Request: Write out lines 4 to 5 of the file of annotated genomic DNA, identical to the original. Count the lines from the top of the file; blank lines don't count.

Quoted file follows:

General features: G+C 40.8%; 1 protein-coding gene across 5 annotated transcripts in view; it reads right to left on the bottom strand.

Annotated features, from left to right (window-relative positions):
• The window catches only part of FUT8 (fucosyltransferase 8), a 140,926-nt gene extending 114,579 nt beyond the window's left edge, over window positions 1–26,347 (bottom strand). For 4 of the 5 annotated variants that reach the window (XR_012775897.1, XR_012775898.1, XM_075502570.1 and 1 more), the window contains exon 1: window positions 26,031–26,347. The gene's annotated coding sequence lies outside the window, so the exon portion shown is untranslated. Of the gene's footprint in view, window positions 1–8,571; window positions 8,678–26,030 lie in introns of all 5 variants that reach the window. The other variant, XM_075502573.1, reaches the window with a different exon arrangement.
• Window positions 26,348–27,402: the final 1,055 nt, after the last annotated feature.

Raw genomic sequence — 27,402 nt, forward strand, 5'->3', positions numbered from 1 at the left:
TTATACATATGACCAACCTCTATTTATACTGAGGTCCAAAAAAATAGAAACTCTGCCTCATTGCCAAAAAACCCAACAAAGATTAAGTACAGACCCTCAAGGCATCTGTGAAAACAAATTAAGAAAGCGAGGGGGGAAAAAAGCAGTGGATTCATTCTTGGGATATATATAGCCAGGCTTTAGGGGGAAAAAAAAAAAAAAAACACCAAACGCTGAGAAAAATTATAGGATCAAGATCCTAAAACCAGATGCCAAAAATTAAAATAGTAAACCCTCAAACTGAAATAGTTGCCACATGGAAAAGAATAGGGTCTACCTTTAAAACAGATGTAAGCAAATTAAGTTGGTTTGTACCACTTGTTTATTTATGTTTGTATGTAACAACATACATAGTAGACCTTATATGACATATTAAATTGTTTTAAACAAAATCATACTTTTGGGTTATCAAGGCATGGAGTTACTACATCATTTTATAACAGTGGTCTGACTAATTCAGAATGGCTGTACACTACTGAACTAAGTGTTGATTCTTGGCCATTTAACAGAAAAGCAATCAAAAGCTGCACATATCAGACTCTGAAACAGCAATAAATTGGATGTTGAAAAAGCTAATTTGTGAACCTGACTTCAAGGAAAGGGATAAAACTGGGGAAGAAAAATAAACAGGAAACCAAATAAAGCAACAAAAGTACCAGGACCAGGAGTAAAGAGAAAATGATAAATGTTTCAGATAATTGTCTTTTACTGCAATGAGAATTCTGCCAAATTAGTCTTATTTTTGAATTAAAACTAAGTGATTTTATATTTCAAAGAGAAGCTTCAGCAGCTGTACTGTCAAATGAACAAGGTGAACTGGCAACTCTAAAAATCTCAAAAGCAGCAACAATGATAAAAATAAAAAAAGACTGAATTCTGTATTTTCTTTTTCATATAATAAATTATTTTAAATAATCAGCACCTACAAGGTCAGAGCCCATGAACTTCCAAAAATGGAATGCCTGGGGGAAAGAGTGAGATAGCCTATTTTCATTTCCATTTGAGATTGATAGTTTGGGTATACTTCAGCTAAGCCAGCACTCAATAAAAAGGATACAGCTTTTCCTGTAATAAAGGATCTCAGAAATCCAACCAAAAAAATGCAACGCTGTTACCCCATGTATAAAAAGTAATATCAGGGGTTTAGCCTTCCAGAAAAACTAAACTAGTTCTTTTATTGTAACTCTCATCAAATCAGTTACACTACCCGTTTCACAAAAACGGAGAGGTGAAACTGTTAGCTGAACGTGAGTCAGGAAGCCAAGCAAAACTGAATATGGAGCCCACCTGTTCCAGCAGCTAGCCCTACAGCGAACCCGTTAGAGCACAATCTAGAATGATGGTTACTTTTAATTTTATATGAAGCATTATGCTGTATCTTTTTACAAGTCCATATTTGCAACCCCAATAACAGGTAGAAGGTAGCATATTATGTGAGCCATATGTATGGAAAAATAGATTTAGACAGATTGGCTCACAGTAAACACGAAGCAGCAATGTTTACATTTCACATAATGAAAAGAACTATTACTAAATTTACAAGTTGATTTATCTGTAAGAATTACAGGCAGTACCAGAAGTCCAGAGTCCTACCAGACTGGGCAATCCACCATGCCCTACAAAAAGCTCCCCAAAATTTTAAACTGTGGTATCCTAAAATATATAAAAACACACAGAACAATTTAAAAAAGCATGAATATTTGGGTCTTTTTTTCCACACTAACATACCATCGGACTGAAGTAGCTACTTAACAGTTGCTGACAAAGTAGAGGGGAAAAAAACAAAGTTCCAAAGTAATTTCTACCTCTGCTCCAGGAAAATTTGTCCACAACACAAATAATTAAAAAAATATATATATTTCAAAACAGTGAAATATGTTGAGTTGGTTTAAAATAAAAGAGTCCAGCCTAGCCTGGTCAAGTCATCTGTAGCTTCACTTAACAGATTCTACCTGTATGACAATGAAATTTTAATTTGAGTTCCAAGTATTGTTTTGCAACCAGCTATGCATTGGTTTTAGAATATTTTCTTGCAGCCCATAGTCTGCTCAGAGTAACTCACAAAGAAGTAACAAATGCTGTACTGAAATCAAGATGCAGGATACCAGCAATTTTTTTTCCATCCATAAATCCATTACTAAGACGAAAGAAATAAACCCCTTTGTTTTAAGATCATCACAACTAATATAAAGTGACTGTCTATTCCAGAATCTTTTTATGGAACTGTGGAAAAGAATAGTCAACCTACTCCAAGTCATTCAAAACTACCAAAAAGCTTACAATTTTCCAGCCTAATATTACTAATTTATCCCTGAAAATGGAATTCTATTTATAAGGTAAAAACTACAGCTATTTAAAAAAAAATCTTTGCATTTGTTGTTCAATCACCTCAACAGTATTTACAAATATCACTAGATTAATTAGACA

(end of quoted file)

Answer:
• Window positions 26,348–27,402: the final 1,055 nt, after the last annotated feature.

Raw genomic sequence — 27,402 nt, forward strand, 5'->3', positions numbered from 1 at the left: